Search websites dedicated to advertising free samples. There are a number of good freebie sites out there that exist to spread the word about free stuff. Sometimes, the site may have you watch an advertisement, enter your email, or fill out a survey before you can place an order for the free sample, or download a coupon for a free sample.
Try FreeSamples.org, My Free Product Samples, GoFreebies, ScamFreeSamples, or Sample Buddy.
  • Most of these sites collect links from other companies and organizations. Do notassume that all of the deals listed on a site are from trustworthy sources.

Make an email account to sign up for offers. Unless you want to deal with thousands of spam emails, create a free email account to use only for free sample signups. You may still need to check this account occasionally to confirm free sample shipments, which is why you should enter a real email address, but this step will make the influx of advertisements much easier to deal with.

 

Learn to identify false offers. Think about the offer from the company’s point of view, and you might quickly figure out that it can’t be real. Legitimate companies give out small samples only so you’ll buy more later, or recommend them to friends. A “guaranteed” iPad, car, or other expensive item – or even a lottery ticket with a chance of winning one – is likely to be a scam, trying to get your personal information for spam or identity theft purposes.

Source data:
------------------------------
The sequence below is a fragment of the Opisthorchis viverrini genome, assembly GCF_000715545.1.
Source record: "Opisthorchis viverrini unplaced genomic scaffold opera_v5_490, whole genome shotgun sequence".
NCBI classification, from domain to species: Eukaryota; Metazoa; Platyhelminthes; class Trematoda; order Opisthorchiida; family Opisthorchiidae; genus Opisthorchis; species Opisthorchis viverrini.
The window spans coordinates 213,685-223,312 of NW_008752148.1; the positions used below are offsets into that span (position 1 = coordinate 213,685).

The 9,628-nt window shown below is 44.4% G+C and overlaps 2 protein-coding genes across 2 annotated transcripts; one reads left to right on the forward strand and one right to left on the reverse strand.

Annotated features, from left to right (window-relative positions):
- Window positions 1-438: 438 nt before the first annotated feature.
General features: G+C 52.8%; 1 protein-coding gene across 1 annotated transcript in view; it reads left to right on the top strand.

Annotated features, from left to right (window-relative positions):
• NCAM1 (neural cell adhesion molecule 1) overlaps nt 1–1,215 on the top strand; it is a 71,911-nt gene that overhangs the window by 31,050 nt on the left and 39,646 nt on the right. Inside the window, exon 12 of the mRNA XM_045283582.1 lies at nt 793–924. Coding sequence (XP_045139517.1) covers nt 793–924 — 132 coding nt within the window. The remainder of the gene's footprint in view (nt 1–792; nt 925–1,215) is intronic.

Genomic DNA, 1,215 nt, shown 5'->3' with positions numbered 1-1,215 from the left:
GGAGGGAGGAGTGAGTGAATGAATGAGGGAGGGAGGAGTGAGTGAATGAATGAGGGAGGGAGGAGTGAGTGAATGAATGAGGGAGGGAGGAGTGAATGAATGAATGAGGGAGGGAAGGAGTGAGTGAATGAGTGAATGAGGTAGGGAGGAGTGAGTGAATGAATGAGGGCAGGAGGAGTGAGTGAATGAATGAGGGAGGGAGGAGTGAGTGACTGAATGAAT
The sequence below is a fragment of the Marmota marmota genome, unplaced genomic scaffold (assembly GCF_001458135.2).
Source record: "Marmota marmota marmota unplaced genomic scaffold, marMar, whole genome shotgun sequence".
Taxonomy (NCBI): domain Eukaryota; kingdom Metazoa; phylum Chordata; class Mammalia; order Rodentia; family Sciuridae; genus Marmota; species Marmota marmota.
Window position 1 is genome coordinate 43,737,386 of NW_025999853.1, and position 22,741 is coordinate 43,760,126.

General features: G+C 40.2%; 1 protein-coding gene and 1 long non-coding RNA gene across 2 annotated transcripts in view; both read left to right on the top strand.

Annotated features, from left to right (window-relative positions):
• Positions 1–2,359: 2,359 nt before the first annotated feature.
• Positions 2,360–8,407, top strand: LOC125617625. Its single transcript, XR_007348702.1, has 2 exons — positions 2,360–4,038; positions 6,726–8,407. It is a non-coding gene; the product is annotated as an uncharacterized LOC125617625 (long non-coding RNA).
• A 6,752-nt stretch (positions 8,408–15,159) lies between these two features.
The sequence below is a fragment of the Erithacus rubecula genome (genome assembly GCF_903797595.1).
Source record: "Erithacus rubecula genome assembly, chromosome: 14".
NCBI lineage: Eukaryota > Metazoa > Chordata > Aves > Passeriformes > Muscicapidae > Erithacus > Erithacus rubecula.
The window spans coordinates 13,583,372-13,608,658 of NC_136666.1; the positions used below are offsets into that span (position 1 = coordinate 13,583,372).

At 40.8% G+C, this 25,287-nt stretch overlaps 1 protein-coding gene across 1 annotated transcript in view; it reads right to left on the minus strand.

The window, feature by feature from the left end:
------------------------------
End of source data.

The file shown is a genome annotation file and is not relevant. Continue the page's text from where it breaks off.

Be cautious when entering personal information. Websites offering for a free sample often ask for a lot of information, as they want to be able to send you advertisements or even attempt identity theft. The only information a company needs to put a sample in your mailbox is your name and address. If it asks for your phone number, consider entering an old one you no longer check. You may use a real one so the company can contact you in case of shipping problems, but be prepared to receive many offers from the company, or even more dangerous spam and phishing attacks.

  • Never enter your credit card information, social security number, bank account information, or other information that compromises your security. The risk of identity theft is not worth the free sample.
Make a note of limited-time offers. Many offers, especially those on Facebook and other social media, apply only to the first people to “like” a new page or enter the contest. If you want to have a chance at this, be at a computer and logged into Facebook at least a few minutes before the offer begins.